Just in terms of sheer day-to-day activity, October is undoubtedly the sportsiest month on the calendar. Football is well underway. Both basketball and hockey have just begun. And even stodgy old baseball is careening toward the World Series with the unbridled momentum of a juiced-up knuckleball.
But even if you’re still harboring grudges against mean jocks from high school, it’s hard to deny the fact that sports have played a huge part in the history of film. Ever since Harold Lloyd bumbled and fumbled his way to gridiron glory in The Freshman, sports have proved a reliable backdrop for telling complicated human stories involving social justice, history, legacy and family.
This is especially true of documentaries. Freed from the roadmap of pre-prescribed narrative, sports docs offer all the pleasures of cinematic storytelling with the unpredictable excitement of live competition. The thrill of victory, the agony of defeat—anything can happen. And when it does you can usually count on the doc’s subjects to provide an outsized reaction. After all, casual sports fans do exist, but they’re rarely the ones with cameras being pointed at them.
So! For this week’s Must-List we asked our Film Independent staffers and blog contributors to huddle up and tell us about their favorite sports docs—from the awe-inspiring and inspirational, to the cruel and cautionary. Hut, hut, hike!
30 for 30: The Two Escobars (2010, dir. Jeff and Michael Zimbalist)
I was born and raised in Colombia, but soccer was not a popular sport in my hometown of Cartagena. We didn’t even have a team. Other big cities had their clubs and fan culture, but I didn’t follow soccer until Colombia became the South American champion circa the 1994 World Cup, held in the US. By then I was already living in Los Angeles where many of the cup’s matches took place.
As many other Colombians looking for a sense of pride and hope in the midst of a Civil War coupled with the War on Drugs, I embraced the team’s success. I followed the World Cup for the first time ever, only to be shocked when Andrés Escobar—the team’s superstar—scored an accidental goal against his (our) own team in a game against the US. Two weeks later he was shot and killed in Medellin.
The Two Escobars follows the life and career of Andres Escobar as well as that of drug kingpin Pablo Escobar, who were unrelated, but whose lives intersected at this particular juncture of Colombian history. The film brilliantly parallels these two lives, revealing how Pablo Escobar and other drug cartels were fueling the Colombian soccer team in very much the same way that they were permeating the Colombian political and social fabric. Watching this film and discovering this connection was every bit as shocking as witnessing that fateful “goal”—the moment when the fleeting dream of an entire nation was crushed.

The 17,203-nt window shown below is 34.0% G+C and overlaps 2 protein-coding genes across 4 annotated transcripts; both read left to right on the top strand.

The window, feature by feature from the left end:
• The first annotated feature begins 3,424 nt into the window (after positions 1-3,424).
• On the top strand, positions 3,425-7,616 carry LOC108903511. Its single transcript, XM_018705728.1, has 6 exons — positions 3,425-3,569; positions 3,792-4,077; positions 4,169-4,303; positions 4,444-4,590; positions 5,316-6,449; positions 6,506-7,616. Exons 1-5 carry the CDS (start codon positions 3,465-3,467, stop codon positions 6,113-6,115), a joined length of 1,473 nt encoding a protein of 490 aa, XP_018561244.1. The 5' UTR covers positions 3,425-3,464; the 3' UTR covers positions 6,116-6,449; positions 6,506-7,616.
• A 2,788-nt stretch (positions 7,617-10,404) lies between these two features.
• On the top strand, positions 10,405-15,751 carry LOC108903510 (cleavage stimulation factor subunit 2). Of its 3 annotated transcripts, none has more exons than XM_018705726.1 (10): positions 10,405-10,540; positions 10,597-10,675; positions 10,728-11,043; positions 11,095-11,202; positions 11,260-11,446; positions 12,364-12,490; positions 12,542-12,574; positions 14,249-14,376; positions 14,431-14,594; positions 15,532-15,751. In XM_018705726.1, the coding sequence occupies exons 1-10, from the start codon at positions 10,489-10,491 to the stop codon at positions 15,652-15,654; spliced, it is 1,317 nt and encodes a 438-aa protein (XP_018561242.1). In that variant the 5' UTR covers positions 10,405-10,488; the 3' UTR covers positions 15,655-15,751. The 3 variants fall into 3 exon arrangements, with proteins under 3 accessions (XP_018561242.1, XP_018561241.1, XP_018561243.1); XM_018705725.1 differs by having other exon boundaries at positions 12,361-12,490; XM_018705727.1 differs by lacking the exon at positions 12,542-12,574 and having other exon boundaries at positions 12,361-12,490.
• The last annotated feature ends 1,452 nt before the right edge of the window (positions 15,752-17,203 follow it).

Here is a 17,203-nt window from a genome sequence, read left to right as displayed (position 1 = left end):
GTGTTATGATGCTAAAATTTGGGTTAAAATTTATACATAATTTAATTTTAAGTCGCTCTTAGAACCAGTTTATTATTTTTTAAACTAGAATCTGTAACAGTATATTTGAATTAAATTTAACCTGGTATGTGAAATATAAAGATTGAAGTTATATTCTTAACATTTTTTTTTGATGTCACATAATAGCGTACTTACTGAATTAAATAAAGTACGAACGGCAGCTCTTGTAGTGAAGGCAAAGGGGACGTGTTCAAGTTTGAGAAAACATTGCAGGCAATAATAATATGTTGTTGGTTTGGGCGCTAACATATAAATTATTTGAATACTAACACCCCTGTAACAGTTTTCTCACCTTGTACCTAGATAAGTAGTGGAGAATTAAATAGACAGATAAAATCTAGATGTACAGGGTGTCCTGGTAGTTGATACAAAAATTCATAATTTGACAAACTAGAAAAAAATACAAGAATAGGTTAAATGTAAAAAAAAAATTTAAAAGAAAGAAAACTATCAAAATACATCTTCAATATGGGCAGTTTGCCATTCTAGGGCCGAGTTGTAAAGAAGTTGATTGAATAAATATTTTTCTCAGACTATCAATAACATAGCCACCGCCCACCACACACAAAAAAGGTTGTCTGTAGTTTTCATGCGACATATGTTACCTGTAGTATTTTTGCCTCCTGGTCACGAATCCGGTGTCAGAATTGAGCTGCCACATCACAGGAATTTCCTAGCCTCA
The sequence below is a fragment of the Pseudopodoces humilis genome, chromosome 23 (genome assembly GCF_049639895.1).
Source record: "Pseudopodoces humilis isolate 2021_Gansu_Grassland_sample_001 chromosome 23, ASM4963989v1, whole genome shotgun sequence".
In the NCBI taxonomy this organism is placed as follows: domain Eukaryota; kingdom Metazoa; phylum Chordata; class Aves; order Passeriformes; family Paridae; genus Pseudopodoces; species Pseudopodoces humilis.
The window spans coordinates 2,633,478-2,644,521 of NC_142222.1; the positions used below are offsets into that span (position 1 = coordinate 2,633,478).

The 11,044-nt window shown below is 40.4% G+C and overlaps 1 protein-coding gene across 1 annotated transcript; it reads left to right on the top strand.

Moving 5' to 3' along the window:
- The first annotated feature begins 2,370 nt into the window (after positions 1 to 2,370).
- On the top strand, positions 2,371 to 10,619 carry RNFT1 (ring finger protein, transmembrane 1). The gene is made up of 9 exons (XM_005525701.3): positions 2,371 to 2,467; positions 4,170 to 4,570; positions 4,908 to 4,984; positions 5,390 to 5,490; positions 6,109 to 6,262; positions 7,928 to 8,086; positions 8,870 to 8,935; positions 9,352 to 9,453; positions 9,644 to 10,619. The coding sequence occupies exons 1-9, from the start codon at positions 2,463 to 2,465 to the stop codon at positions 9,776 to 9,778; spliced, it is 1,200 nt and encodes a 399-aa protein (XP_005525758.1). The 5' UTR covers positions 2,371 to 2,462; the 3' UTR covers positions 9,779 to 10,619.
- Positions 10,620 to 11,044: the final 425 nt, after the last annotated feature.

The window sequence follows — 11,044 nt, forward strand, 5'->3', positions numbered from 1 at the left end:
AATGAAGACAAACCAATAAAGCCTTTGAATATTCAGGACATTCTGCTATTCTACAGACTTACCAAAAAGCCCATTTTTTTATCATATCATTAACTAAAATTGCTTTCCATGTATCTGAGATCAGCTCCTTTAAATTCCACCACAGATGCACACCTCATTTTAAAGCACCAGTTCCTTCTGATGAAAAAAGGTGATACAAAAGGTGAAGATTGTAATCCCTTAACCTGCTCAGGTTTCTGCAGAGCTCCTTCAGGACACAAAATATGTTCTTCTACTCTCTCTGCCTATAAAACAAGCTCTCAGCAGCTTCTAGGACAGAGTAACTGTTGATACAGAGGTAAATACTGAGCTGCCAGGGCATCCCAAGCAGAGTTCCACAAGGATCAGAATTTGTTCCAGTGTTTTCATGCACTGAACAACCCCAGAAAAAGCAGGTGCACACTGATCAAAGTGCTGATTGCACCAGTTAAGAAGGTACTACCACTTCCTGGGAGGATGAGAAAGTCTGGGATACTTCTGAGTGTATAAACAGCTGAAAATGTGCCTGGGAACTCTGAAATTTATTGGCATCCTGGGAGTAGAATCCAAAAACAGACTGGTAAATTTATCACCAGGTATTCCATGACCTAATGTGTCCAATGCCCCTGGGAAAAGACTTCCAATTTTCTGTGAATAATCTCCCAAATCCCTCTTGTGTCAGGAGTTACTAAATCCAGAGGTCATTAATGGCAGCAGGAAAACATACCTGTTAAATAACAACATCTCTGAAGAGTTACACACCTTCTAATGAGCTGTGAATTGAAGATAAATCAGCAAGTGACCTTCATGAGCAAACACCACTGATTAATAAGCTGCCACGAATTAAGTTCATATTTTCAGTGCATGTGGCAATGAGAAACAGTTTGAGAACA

This doc particularly resonates with me today in light of a bizarre series of events that have recently unfolded. On September 26, the Colombian government signed an unprecedented Peace Treaty ending 52-years of bloody Civil War. On October 1, the treaty was overturned in a national referendum, leaving everyone in a state of shock. In the midst of this state of limbo, President Juan Manuel Santos was awarded the Nobel Peace price for his relentless efforts to bring peace. Enough material for an epic film!
-Maria Bozzi, Senior Director of Education and International Initiatives
Bigger, Stronger, Faster* (2008, dir. Christopher Bell)
On its surface, Christopher Bell’s Bigger, Stronger, Faster* appears to be a straight-up indictment of steroids and cheating. But the reality is much thornier, as Bell delves deep into the larger ethical issues surrounding performance-enhancing drugs to ask why. A child of the muscle-popping, pro-wrestling-and-action-movie ‘80s, Bell observes how this Reagan-era emphasis on cartoon masculinity warped his own physical expectations and body image, as well as that of his similarly afflicted brothers. What ultimately emerges is a mild defense of anabolic steroids (when used safely) running concurrent to serious anecdotal criticism of America’s hyper-competitive “winner take all” mentality. Like Bowling for Columbine’s approach to gun violence, Bell goes beyond easy answers and tries to diagnose the soul-sickness lying at the root of the problem.
-Matt Warren, Digital Content Manager
30 for 30: Renée (2011, dir. Eric Drath)
Transgender athletes’ eligibility to compete seemed to be a hot topic at this year’s summer Olympics in Rio. Despite the belief that this is a new conversation, Eric Drath’s ESPN-produced 30 for 30: Renée explores 1970s-era tennis player Renée Richards’ transition and the complications it caused her, both personally and professionally. The opposition Richards faced in being allowed to compete prompted a lawsuit and eventually led to the US Supreme Court overturning The US Tennis Association’s policy that only “women born as women” could participate in the US Open.
-Rebecca Cavallari, Corporate Sponsorship Assistant
Valley Uprising (2014, dir. Peter Mortimer and Nick Rosen) and Dogtown and Z-Boys (2001, dir. Stacey Peralta)